Shake Shack is doing a one-day-only pop-up today at Momofuku Daishō (3rd floor) on University Ave.
Speaking with Mark Rosati, culinary director of Shake Shack this morning, I set out to find out what sets them apart from the rest, and whether they're actually going to open a location here.
Rosati didn’t set out to make burgers. Or cook even. He worked in film and television, but was "inspired by food and service, and the beauty that we create," so he decided to make the switch.
Instead of school, he learned on the job, starting out as a line cook at Gramercy Tavern. To be in the same kitchen, cooking alongside Tom Colicchio and Michael Anthony "was one of the most exciting times in my life."
Wanting to learn the front of house side of things, he took an opening as a manager of Shake Shack, though "begrudgingly." Rosati would spend a day in the kitchen with the team to see how it was. He witnessed the hospitality, fun, and top-notch ingredients – "They were using the same ingredients as Gramercy Tavern amd Eleven Madison Park," Rosati says. "I said I’d stay a year. One year turned into ten."
There are now 117 locations across the globe including Japan, the Middle East, Russia, Turkey the U.K. and South Korea.
Back in the summer of 2014, Shake Shack celebrated it’s "Decade of Shack" in New York City with a series of culinary collabs with celebrity chefs - Daniel Boulud, David Chang Andrew Zimmern, Daniel Humm (and April Bloomfield. It was during this event that Chang came up with an idea to use smoked shrimp, a play on surf n’ turf.
"Light bulbs went off all across the kitchen," Rosati says. It wasn’t long before it became the beloved Shrimp Stack.
A few months ago, Chang offered Momofuku Daisho in Toronto to be home to a one day only Shake Shack pop-up.
"We’ve always had our eyes on the city (Toronto)," Rosati says, and despite the challenges of logistics – bringing in supplies and ingredients – "we want to make it really special." Today’s T.O. burgers include a local American-style cheese and Shake Shack’s special meat blend ground by a local butcher.
While Rosati can’t share the secret recipe, he was willing to share great tips:
1. "We never used ground meat."
They contain trimmings from different cuts, so he recommends using the whole steak as Shake Shack does, and grind that.
2. Grind it at a low temperature
Otherwise, the "fat content gets soft and smears. The colder temps will slice through the fat and keep it in the muscle," making for a much more delicious burger.
3. Add only salt and pepper
It’s all about the beef. You want to highlight great meat, so if you want to add other spices and seasonings, Rosati recommends adding it to mayonnaise, which will incorporate the flavour without masking the meat.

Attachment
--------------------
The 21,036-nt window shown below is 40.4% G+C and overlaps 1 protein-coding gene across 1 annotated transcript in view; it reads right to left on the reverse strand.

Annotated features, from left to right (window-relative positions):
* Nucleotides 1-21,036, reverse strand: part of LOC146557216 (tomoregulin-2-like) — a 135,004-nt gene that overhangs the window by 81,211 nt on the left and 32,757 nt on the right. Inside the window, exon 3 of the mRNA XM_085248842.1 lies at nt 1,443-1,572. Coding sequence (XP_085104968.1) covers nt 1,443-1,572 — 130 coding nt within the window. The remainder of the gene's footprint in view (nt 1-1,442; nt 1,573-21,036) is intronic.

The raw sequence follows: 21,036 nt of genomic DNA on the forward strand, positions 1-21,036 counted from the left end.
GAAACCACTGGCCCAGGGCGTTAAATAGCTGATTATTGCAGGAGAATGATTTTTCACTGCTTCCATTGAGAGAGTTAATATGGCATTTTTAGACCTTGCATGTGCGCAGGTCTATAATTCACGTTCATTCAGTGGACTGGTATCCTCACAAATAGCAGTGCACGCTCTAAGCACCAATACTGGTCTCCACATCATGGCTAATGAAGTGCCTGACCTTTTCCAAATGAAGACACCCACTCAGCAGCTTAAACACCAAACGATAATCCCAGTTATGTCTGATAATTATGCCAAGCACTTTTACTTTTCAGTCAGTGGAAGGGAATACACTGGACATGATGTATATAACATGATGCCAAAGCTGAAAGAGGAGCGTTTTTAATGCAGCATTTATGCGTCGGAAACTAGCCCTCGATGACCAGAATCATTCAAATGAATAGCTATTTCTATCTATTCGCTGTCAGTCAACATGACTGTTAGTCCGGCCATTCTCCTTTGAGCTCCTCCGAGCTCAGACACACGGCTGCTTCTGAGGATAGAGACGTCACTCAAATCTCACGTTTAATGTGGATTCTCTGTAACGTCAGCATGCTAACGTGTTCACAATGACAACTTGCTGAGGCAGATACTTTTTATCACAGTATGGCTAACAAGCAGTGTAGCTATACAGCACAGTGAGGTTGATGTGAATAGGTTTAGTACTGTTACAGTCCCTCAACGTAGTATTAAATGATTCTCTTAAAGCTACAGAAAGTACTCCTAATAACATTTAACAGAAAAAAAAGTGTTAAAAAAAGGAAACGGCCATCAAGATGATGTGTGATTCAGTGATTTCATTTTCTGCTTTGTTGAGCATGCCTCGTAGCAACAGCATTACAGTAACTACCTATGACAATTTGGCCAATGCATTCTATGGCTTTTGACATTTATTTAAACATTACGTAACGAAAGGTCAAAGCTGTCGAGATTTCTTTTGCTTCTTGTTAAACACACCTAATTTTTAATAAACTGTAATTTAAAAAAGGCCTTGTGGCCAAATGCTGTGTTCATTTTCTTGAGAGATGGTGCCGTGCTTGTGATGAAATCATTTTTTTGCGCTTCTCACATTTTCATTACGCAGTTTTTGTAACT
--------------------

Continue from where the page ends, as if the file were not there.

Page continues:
"Keep it pure and simple," he says.
It’s not just the food that sets Shake Shack apart from the rest. The operations team and supply chain are "heroes to me," Rosati says. From tools to training, they strive to "keep everything as consistent as possible."
And they spend a ridiculous amount of time thinking and rethinking about each and every little thing. "Most people think we’re just burgers, fries and shakes, but we think about it so much."
Take the fries for example. They wanted fries with a "pure, rich potato flavour." But then there’s the shape. Rosati who grew up on the east coast in Connecticut, remembers "crinkle cut fries from Hamburger Day at school. They’re nostalgic."
They also offer more surface area that gets crispy and crunchy and "they pick up ketchup and cheese sauce better than anything else." Rosati says.
The lineup around the block here in Toronto, goes to show the love for Shake Shack extends north of the border, which begs the question – are they ever going to open one here?
"We have no plans to come here right now. We’re an international company and we want to be in all the great cities in the world," he says. "Maybe at some point."
In the meantime, you’ve got only today to enjoy the Shake Shack x Momofuku Toronto menu:
- ShackBurger $6.39
Cheeseburger topped with lettuce, tomato, ShackSauce
- Crinkle Cut Fries $2.99
Drinks – Steam Whistle Brewing Pilsner ($5), Norman Hardie Carbernet Franc ($8) & Chardonnay ($8), Coke ($3) & Diet Coke ($3)
Note: A limited number of burger and fries are available on a first come, first serve basis.
$1 from every order will be donated in support of SickKids Foundation.
Check out more photos on our Facebook page.